Viewpoint: AI is incompatible with the real-world practice of medicine

Though some artificial intelligence algorithms developed for use in healthcare have advanced to the point of outperforming clinicians, they still lack the fundamental ability to interpret clinical data as only humans can.

Because of this, according to a recent commentary in The Lancet, while AI can certainly play an invaluable role in patient care, it is ill-equipped to analyze patient data to identify anything other than a specific, immediate issue, the parameters of which must be explicitly defined when building each algorithm.

The op-ed's authors — comprising researchers from the Harvard School of Public Health in Boston and Microsoft Research in Redmond, Wash., among others — described three technical challenges associated with the use of AI in healthcare:

1. Clinical data is messy: Data found in EHRs, medical histories and other patient records are often disorganized, incomplete and prone to bias. Though human clinicians can typically correctly interpret this data based on their past interactions with a patient, algorithms are unable to make assumptions without sufficient data to back them up.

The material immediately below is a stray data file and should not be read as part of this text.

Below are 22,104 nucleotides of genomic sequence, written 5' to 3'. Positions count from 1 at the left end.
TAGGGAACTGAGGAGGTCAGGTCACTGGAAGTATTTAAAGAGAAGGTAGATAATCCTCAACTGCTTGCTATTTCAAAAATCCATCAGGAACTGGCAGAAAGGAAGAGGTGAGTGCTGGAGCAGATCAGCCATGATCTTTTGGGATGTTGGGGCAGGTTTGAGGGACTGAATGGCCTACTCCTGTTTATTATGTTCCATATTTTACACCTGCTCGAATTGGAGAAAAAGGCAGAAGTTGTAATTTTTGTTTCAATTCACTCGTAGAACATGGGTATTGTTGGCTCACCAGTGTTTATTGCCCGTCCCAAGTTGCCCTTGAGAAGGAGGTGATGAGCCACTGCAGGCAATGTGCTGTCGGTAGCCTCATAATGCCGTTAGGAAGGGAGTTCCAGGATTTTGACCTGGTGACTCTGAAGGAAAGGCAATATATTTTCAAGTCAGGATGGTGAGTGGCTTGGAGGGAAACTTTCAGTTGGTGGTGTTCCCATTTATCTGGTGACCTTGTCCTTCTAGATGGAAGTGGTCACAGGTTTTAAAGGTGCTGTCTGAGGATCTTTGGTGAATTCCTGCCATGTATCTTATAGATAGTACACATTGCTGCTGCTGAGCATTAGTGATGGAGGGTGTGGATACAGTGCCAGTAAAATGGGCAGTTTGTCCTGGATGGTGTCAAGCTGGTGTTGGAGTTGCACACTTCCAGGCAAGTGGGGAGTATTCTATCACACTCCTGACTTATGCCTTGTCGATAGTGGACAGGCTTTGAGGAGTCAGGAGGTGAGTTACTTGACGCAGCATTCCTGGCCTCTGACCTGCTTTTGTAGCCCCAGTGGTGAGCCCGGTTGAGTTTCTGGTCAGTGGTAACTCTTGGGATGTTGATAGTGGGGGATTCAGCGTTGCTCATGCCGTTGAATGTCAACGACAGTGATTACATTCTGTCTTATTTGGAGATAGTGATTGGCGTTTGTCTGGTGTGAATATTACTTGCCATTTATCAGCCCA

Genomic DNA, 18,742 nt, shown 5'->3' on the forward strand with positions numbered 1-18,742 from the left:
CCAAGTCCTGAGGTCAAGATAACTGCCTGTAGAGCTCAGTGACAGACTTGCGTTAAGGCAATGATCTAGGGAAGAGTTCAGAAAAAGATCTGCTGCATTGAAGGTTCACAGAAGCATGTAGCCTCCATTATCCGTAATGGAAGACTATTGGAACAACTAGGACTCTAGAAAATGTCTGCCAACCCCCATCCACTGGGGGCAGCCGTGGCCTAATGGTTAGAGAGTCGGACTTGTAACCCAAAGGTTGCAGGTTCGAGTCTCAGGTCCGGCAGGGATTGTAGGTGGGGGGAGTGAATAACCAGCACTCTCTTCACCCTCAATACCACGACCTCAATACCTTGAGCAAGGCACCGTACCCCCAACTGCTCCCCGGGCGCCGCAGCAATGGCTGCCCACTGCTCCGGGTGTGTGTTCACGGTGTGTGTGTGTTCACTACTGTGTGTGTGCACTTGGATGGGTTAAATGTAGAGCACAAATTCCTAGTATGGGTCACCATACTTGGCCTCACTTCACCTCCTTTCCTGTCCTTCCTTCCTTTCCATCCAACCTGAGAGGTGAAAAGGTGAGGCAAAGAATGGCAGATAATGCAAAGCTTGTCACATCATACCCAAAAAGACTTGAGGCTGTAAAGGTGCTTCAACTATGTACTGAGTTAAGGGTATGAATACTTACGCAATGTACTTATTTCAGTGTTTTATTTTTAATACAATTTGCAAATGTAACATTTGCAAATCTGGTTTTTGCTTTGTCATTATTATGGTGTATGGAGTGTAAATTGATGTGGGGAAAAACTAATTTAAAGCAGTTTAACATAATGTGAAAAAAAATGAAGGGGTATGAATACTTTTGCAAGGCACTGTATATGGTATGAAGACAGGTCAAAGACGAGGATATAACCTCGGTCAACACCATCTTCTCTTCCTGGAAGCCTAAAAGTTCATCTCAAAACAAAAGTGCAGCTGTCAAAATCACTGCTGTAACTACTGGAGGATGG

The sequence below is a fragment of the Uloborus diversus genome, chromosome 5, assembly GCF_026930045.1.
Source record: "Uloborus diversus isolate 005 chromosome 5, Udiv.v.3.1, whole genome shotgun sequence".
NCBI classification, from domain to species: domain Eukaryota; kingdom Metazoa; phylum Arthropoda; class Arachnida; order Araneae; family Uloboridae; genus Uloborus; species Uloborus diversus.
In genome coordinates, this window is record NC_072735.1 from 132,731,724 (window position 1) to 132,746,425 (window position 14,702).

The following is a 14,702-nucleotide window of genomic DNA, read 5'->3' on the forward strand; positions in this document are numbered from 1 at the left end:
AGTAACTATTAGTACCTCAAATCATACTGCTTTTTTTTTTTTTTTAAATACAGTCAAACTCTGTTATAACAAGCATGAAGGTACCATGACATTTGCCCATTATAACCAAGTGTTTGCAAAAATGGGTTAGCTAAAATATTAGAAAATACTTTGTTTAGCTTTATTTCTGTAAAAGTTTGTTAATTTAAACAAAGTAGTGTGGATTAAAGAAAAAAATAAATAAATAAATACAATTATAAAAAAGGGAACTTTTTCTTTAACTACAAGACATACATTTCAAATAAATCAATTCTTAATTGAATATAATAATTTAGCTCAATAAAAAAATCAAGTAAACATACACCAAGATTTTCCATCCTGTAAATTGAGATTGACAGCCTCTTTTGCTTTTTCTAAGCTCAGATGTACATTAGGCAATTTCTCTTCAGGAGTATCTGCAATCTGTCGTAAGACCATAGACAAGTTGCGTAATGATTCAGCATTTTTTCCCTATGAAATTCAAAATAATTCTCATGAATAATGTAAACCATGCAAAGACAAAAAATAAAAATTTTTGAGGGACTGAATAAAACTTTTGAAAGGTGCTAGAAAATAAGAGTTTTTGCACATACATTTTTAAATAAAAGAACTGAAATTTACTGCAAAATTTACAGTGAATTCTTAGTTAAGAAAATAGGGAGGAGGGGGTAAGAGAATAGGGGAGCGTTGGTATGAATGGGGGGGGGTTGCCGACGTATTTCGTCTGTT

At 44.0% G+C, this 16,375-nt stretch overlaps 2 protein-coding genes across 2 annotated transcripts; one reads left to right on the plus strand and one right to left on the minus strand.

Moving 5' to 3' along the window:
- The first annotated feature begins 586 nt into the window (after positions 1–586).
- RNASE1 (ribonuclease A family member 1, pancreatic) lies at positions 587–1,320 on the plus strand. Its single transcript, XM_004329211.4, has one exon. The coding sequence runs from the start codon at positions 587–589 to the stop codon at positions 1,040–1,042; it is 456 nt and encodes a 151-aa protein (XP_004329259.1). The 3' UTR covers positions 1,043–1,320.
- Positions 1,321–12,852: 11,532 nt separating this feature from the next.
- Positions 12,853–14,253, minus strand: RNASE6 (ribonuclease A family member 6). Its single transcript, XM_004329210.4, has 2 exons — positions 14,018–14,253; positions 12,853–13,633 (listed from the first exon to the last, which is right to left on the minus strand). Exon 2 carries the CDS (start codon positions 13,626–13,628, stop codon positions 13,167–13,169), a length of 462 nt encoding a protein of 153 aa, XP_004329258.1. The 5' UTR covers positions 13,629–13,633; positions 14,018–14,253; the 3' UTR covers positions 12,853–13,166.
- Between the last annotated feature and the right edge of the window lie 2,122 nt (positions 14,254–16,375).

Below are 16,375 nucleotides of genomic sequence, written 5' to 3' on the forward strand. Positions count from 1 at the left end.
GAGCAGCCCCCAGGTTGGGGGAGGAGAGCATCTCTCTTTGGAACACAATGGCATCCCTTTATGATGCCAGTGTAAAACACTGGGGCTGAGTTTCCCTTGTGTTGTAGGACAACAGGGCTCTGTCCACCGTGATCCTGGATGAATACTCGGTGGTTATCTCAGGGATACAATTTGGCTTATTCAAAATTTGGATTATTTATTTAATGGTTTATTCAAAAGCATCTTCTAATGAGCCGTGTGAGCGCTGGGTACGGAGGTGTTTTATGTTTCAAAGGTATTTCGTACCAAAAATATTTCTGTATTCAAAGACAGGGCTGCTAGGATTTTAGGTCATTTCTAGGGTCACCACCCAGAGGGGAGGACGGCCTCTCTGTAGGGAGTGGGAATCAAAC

2. Algorithms cannot account for the unknown: Other analytical issues arise when real-world data differs from the data upon which an AI model was trained, such as when an algorithm trained on data from an urban hospital is applied to a rural setting, or when a new disease outbreak occurs.

3. Medical practices are far from objective: Not only do clinicians use a multitude of labels and wording to describe the same conditions, but they also rely heavily on human judgment to diagnose those conditions — a level of subjectivity that would be nearly impossible to program into every single AI algorithm.

More articles on AI:
Mayo Clinic invests in breast cancer imaging AI
3 lessons NewYork-Presbyterian learned from using AI to reduce length of stay
CHI Franciscan launches AI-powered Mission Control hub for care coordination

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